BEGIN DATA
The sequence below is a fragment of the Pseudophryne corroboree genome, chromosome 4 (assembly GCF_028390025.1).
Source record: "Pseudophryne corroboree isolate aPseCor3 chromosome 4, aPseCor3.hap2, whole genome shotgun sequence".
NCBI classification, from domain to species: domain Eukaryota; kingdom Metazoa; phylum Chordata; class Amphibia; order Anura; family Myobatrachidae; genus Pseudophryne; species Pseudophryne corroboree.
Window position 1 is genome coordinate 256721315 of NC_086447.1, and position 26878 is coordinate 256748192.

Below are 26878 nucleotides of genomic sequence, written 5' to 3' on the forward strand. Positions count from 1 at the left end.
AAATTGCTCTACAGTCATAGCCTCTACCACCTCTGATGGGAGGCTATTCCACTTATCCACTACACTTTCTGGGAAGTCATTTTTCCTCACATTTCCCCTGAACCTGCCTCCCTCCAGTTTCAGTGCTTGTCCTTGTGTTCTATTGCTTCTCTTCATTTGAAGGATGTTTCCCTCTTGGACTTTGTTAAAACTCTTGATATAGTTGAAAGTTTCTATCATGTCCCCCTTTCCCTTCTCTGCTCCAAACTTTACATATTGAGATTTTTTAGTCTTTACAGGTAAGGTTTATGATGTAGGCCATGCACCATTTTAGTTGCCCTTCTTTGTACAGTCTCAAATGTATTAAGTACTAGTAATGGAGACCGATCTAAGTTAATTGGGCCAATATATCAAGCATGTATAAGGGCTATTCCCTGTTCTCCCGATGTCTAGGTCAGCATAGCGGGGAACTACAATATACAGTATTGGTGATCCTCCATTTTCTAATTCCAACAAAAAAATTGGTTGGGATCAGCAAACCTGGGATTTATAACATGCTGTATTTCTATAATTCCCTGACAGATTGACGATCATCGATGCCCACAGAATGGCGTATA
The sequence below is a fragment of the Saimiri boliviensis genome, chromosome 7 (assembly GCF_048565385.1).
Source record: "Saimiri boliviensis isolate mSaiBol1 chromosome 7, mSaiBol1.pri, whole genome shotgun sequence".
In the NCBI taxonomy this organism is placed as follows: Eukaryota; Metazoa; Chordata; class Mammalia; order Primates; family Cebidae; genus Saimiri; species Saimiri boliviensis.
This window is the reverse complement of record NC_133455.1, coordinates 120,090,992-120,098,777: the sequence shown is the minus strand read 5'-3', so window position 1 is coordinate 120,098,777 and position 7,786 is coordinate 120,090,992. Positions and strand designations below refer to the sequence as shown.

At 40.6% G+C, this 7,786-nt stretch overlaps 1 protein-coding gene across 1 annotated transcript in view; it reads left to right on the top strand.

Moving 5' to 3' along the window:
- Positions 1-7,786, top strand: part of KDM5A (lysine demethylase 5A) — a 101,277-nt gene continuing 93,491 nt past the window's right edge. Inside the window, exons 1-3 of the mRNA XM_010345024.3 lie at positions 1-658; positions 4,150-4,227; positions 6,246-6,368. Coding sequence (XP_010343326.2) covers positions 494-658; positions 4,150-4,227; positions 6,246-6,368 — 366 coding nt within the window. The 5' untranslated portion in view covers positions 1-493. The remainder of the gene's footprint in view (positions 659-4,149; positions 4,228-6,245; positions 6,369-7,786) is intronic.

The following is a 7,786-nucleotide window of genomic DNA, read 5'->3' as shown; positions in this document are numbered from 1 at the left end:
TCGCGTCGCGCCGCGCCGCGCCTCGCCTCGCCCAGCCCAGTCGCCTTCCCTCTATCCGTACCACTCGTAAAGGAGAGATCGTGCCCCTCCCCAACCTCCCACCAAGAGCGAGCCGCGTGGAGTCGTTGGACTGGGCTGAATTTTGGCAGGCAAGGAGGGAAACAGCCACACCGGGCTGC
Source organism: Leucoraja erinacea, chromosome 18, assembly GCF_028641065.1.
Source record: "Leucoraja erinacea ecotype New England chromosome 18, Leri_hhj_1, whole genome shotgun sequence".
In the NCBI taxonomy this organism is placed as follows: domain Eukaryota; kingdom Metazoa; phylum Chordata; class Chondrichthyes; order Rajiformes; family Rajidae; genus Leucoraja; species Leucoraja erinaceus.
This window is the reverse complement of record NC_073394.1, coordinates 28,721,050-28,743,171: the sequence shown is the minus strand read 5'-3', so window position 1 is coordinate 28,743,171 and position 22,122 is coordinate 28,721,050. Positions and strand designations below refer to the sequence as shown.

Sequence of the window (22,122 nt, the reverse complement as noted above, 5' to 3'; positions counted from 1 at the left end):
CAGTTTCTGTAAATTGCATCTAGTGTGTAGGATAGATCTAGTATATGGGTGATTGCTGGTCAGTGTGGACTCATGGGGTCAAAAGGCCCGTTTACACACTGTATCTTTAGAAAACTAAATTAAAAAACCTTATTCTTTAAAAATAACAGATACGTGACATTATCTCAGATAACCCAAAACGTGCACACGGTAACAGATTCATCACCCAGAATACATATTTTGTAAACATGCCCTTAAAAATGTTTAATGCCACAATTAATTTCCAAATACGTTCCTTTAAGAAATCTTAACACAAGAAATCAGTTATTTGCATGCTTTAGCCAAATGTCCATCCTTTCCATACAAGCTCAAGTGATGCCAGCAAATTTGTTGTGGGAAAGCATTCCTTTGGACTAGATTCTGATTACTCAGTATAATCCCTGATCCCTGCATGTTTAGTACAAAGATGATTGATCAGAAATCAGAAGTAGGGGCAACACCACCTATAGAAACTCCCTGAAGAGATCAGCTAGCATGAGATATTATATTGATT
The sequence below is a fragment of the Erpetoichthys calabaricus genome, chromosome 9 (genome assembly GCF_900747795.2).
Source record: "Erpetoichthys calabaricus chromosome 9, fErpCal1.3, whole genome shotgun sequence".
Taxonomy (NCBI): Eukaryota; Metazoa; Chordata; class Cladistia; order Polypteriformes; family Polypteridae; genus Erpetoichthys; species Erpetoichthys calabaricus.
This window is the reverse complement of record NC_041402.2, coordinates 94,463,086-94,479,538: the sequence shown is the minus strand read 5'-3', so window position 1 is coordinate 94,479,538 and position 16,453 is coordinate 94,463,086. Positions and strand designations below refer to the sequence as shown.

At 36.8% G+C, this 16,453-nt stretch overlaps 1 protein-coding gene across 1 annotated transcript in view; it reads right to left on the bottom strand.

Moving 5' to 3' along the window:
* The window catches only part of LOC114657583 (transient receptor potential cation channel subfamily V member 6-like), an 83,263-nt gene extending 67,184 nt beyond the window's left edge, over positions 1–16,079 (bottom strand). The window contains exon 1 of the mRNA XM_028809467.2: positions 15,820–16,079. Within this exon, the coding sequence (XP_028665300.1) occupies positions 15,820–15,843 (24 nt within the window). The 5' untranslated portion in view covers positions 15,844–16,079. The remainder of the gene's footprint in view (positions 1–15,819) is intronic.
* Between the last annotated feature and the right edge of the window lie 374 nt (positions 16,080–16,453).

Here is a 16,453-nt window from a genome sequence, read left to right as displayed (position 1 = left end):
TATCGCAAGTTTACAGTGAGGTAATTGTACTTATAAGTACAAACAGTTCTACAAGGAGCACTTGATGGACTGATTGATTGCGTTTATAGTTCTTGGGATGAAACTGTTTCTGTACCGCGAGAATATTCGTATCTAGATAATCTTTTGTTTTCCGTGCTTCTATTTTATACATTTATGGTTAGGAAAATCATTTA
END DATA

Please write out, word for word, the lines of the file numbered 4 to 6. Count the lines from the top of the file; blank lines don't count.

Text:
Window position 1 is genome coordinate 256721315 of NC_086447.1, and position 26878 is coordinate 256748192.

Below are 26878 nucleotides of genomic sequence, written 5' to 3' on the forward strand. Positions count from 1 at the left end.
AAATTGCTCTACAGTCATAGCCTCTACCACCTCTGATGGGAGGCTATTCCACTTATCCACTACACTTTCTGGGAAGTCATTTTTCCTCACATTTCCCCTGAACCTGCCTCCCTCCAGTTTCAGTGCTTGTCCTTGTGTTCTATTGCTTCTCTTCATTTGAAGGATGTTTCCCTCTTGGACTTTGTTAAAACTCTTGATATAGTTGAAAGTTTCTATCATGTCCCCCTTTCCCTTCTCTGCTCCAAACTTTACATATTGAGATTTTTTAGTCTTTACAGGTAAGGTTTATGATGTAGGCCATGCACCATTTTAGTTGCCCTTCTTTGTACAGTCTCAAATGTATTAAGTACTAGTAATGGAGACCGATCTAAGTTAATTGGGCCAATATATCAAGCATGTATAAGGGCTATTCCCTGTTCTCCCGATGTCTAGGTCAGCATAGCGGGGAACTACAATATACAGTATTGGTGATCCTCCATTTTCTAATTCCAACAAAAAAATTGGTTGGGATCAGCAAACCTGGGATTTATAACATGCTGTATTTCTATAATTCCCTGACAGATTGACGATCATCGATGCCCACAGAATGGCGTATA